My name is Jaylene Quiles. I am a GLBTQI+ activist and historian from New Mexico. I am a trans, nonbinary gay human and I have always known who I was.
I own the first-ever openly queer business in New Mexico, I am the first nonbinary trans Pride director in the state, and the first director of the first Pride celebration in my hometown of Las Vegas, New Mexico, in 2019. The accomplishments I’ve made have been plenty, but the hatred against me and my community has also been plenty.
As I stand up to homophobic and transphobic people, I am inspired by my dear friend, Gilbert Baker. He once told me, “If we can’t use our voice now, what good is it?”
I first met Gilbert in 2009 at Pride. We held the AIDS quilt together and became very good friends. Knowing that Gilbert created the flag at the request of legendary San Francisco Supervisor Harvey Milk, I once asked him why he chose a rainbow design. “Because the colors represented all of us,” he said.
Gilbert told me that he was “a penniless historian.” He is like other community pioneers who are rarely acknowledged, like Sylvia Rivera and Marsha P Johnson. These historians have created history that made GLBTQI+ humans safe, visible, and to have a future. Our Pride Flag has inspired activism, a movement, leaders, love, strength — and most importantly, unity. If it wasn’t for Gilbert Baker and his beautiful Pride Flag, many more of us would be dead.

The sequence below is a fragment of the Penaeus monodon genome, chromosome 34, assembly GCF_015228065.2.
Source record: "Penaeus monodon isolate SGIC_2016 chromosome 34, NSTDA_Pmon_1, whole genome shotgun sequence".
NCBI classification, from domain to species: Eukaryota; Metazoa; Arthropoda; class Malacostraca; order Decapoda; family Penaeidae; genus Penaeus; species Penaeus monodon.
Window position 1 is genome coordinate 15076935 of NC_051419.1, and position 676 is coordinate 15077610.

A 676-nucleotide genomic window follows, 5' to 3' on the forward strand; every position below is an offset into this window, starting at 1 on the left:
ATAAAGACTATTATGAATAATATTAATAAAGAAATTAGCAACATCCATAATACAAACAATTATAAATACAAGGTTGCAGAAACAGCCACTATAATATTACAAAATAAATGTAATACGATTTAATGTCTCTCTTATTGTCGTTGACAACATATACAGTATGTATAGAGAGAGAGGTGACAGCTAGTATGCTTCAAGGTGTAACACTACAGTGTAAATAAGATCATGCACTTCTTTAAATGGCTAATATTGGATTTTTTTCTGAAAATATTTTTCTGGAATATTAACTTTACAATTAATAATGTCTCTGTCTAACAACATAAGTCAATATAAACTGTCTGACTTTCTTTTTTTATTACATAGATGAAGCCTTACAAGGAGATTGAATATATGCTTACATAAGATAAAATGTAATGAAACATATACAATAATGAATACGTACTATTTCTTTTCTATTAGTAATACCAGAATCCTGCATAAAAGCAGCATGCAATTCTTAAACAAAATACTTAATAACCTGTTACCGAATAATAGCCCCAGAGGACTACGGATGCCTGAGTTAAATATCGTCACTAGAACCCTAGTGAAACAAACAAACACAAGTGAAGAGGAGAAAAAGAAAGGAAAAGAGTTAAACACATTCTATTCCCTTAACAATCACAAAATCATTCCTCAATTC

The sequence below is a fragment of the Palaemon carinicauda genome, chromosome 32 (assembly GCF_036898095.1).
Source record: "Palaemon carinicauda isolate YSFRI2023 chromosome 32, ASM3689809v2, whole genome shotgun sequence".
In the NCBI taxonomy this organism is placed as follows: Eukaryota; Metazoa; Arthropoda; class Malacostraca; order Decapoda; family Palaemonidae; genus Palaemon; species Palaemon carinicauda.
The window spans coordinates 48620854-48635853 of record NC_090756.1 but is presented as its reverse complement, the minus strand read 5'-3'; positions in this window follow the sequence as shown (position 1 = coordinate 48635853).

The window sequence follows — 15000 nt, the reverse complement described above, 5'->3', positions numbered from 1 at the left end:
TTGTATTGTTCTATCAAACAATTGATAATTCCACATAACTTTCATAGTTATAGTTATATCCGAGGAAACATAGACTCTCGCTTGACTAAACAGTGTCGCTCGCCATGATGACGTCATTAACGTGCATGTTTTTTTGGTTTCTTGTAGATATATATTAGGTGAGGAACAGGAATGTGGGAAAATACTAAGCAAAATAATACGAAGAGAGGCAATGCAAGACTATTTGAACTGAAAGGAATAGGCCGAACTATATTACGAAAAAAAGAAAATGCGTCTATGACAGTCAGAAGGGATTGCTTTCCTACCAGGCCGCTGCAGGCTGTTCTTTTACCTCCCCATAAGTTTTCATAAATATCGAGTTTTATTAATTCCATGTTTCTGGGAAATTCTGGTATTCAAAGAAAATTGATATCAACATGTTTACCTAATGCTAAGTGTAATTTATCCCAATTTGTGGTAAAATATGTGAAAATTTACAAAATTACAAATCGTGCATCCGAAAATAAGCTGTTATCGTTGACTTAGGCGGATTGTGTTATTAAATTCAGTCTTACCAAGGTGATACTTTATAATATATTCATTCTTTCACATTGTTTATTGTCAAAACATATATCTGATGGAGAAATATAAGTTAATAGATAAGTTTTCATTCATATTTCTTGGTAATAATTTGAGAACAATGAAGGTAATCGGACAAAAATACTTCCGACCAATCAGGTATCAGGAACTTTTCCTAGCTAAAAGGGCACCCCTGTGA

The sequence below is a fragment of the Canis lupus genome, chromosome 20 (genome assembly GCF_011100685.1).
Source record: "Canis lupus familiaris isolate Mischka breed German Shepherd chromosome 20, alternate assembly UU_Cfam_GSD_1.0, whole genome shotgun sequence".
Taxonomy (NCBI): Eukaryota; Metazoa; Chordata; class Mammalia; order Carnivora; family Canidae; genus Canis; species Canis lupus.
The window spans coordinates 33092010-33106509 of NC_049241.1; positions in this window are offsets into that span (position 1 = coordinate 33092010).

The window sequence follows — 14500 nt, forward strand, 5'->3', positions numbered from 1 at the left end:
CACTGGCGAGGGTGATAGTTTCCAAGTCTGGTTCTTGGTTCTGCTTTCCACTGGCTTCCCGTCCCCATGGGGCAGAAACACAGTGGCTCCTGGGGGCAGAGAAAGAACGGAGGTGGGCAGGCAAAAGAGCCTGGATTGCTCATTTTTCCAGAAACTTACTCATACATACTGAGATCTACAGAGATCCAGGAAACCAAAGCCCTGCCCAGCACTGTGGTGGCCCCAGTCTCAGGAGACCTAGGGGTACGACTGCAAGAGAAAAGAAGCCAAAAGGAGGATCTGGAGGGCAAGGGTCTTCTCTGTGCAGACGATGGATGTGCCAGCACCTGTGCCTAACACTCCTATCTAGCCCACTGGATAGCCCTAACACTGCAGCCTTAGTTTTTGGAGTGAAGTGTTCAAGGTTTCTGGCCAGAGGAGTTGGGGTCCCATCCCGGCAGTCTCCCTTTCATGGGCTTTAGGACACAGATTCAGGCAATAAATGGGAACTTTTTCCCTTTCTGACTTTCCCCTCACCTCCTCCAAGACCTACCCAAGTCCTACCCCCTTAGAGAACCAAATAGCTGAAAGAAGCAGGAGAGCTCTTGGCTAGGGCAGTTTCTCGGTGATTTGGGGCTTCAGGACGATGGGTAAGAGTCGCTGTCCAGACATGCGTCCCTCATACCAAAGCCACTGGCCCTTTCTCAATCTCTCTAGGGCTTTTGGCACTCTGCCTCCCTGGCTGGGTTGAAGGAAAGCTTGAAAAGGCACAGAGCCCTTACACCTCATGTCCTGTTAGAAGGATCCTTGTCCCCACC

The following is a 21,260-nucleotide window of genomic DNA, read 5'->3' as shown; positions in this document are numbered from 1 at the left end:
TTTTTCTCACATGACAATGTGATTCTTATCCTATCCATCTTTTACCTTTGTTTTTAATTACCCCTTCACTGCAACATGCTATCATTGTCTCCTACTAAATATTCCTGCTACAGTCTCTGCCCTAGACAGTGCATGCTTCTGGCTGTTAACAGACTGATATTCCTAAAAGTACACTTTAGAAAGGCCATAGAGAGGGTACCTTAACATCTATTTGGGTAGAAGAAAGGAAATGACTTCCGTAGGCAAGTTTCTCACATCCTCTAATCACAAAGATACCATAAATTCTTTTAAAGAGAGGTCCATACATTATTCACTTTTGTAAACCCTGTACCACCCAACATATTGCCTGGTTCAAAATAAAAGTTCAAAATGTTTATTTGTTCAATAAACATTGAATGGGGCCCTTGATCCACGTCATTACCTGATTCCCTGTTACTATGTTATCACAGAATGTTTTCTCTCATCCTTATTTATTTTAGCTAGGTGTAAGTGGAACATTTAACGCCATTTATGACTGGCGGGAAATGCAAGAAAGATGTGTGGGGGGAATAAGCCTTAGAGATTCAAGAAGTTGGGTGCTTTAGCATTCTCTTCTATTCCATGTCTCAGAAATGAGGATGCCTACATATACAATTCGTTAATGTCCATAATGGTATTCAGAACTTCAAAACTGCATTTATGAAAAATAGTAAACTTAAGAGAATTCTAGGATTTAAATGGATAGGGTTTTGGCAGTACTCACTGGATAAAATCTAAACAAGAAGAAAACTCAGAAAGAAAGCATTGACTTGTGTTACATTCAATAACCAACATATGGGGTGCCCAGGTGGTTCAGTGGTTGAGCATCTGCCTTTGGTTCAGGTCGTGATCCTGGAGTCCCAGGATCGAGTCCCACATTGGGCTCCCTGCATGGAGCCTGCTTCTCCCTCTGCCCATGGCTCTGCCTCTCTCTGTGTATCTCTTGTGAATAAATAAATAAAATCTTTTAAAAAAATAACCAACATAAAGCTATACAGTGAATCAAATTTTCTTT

But many have taken advantage of our beloved flag and capitalized from it. Gilbert didn’t want money, he didn’t want fame. After Gilbert’s flag became a global symbol, many other community flags were created. They are part of our evolving generation. But I feel there would be no other community flags without our original Pride Flag. To dismiss that historical fact jeopardizes our existence as GLBTQI+ humans, historians, leaders, activists, and survivors.
To those who think the Rainbow Flag is outdated or not inclusive, I ask you to get to know your community history better. Please, I ask with all my heart and soul, don’t remove our flag. Let our first-ever historical Pride Flag fly free.